Trafficking in Persons Report 2008 - Mozambique
|Publisher||United States Department of State|
|Author||Office to Monitor and Combat Trafficking in Persons|
|Publication Date||4 June 2008|
|Cite as||United States Department of State, Trafficking in Persons Report 2008 - Mozambique, 4 June 2008, available at: http://www.refworld.org/docid/484f9a2e37.html [accessed 20 September 2014]|
|Disclaimer||This is not a UNHCR publication. UNHCR is not responsible for, nor does it necessarily endorse, its content. Any views expressed are solely those of the author or publisher and do not necessarily reflect those of UNHCR, the United Nations or its Member States.|
MOZAMBIQUE (Tier 2 Watch List)
Mozambique is a source and, to a much lesser extent, a destination country for men, women, and children trafficked for the purposes of forced labor and sexual exploitation. The use of forced and bonded child laborers is a common practice in Mozambique's rural areas, often with the complicity of family members. Women and girls are trafficked from rural to urban areas of Mozambique, as well as to South Africa, for domestic servitude and commercial sexual exploitation in brothels; young men and boys are trafficked to South Africa for farm work and mining. Trafficked Mozambicans often labor for months in South Africa without pay before employers have them arrested and deported as illegal immigrants. Traffickers are typically part of small networks of Mozambican or South African citizens; however, involvement of larger Chinese and Nigerian syndicates has been reported. Small numbers of Mozambican children and adults are reportedly trafficked to Zambia for agricultural labor. Zimbabwean women and girls are trafficked to Mozambique for sexual exploitation and domestic servitude.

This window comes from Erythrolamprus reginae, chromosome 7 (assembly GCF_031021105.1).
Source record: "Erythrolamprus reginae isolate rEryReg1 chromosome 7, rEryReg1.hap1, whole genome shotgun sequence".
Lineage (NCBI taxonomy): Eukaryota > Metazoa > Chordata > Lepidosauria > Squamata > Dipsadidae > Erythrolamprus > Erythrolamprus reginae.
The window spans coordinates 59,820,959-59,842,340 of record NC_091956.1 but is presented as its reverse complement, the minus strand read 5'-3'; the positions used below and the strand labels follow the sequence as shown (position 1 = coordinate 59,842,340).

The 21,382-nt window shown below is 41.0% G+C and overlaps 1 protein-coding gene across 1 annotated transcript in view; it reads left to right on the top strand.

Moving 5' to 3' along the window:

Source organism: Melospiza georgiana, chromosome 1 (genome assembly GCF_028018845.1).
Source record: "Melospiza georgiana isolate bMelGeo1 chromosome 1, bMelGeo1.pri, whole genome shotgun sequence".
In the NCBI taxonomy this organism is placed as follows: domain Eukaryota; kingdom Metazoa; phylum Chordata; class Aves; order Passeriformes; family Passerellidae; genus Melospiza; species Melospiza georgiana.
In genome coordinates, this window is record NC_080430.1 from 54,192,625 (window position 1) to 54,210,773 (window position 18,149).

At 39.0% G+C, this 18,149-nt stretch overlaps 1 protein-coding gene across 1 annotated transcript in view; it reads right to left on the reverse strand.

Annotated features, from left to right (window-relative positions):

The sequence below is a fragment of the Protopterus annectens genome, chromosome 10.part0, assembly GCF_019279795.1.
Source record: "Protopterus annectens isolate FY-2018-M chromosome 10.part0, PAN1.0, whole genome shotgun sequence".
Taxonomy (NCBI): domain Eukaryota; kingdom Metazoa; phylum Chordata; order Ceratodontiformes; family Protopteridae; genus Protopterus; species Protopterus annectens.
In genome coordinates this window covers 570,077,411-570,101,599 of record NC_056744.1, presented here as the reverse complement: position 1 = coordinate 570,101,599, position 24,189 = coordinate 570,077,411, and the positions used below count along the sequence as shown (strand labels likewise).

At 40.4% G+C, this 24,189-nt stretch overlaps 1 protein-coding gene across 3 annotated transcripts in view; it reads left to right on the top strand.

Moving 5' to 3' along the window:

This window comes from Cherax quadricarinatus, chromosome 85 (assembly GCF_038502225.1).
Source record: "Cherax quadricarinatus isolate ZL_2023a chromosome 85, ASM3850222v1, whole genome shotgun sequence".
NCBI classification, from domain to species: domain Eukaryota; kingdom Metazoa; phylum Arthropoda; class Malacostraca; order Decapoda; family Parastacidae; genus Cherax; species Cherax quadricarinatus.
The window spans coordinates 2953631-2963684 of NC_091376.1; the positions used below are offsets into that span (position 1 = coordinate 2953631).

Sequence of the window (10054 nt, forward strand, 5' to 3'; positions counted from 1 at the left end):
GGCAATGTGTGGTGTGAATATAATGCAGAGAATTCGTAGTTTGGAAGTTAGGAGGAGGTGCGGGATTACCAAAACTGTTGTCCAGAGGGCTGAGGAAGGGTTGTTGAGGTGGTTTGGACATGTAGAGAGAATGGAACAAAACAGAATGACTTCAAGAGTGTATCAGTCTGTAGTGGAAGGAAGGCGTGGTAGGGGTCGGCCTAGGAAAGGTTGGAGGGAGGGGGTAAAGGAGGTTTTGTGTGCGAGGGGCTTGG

The Government of Mozambique does not fully comply with the minimum standards for the elimination of trafficking; however, it is making significant efforts to do so. Mozambique is placed on Tier 2 Watch List for the second consecutive year for its failure to provide evidence of increasing efforts to combat trafficking in persons over the last year.
Recommendations for Mozambique: Vigorously investigate and prosecute suspected traffickers; enact the recently passed anti-trafficking legislation; launch a nationwide public awareness campaign; and investigate and prosecute public officials suspected of accepting bribes to overlook trafficking crimes or free traffickers.
The Government of Mozambique passed comprehensive anti-trafficking legislation at the end of the reporting period, and concrete law enforcement efforts increased modestly. In August 2007, the Council of Ministers approved and forwarded to the National Assembly for debate and passage a comprehensive law against human trafficking containing specific provisions on prosecution, protection, and prevention. The law was unanimously passed in April 2008, though its penalties will undergo further technical revision by the Ministry of Justice to increase the punishment for traffickers from eight to 12 years' imprisonment to 16 to 20 years' imprisonment. Before passage of this law, the government applied at least 13 relevant penal code articles to prosecute trafficking cases.